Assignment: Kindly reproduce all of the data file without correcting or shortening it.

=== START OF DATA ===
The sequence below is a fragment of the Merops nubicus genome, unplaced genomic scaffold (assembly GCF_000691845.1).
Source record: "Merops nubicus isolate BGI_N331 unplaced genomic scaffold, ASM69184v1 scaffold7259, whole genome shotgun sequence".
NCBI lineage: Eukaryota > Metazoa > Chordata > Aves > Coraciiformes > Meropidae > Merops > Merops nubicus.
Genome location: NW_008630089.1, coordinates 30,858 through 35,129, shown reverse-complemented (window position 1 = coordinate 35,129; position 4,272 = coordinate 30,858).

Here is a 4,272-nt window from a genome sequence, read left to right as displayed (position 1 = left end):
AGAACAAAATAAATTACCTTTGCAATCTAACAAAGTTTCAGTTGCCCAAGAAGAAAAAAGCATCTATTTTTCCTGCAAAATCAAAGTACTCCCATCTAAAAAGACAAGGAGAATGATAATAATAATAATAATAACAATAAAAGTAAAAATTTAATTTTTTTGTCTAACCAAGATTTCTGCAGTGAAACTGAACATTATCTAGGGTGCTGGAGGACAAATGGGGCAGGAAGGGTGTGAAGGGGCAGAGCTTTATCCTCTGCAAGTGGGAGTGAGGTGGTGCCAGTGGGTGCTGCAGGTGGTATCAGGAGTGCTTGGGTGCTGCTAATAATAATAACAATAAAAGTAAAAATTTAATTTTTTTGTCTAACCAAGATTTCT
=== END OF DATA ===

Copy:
The sequence below is a fragment of the Merops nubicus genome, unplaced genomic scaffold (assembly GCF_000691845.1).
Source record: "Merops nubicus isolate BGI_N331 unplaced genomic scaffold, ASM69184v1 scaffold7259, whole genome shotgun sequence".
NCBI lineage: Eukaryota > Metazoa > Chordata > Aves > Coraciiformes > Meropidae > Merops > Merops nubicus.
Genome location: NW_008630089.1, coordinates 30,858 through 35,129, shown reverse-complemented (window position 1 = coordinate 35,129; position 4,272 = coordinate 30,858).

Here is a 4,272-nt window from a genome sequence, read left to right as displayed (position 1 = left end):
AGAACAAAATAAATTACCTTTGCAATCTAACAAAGTTTCAGTTGCCCAAGAAGAAAAAAGCATCTATTTTTCCTGCAAAATCAAAGTACTCCCATCTAAAAAGACAAGGAGAATGATAATAATAATAATAATAACAATAAAAGTAAAAATTTAATTTTTTTGTCTAACCAAGATTTCTGCAGTGAAACTGAACATTATCTAGGGTGCTGGAGGACAAATGGGGCAGGAAGGGTGTGAAGGGGCAGAGCTTTATCCTCTGCAAGTGGGAGTGAGGTGGTGCCAGTGGGTGCTGCAGGTGGTATCAGGAGTGCTTGGGTGCTGCTAATAATAATAACAATAAAAGTAAAAATTTAATTTTTTTGTCTAACCAAGATTTCT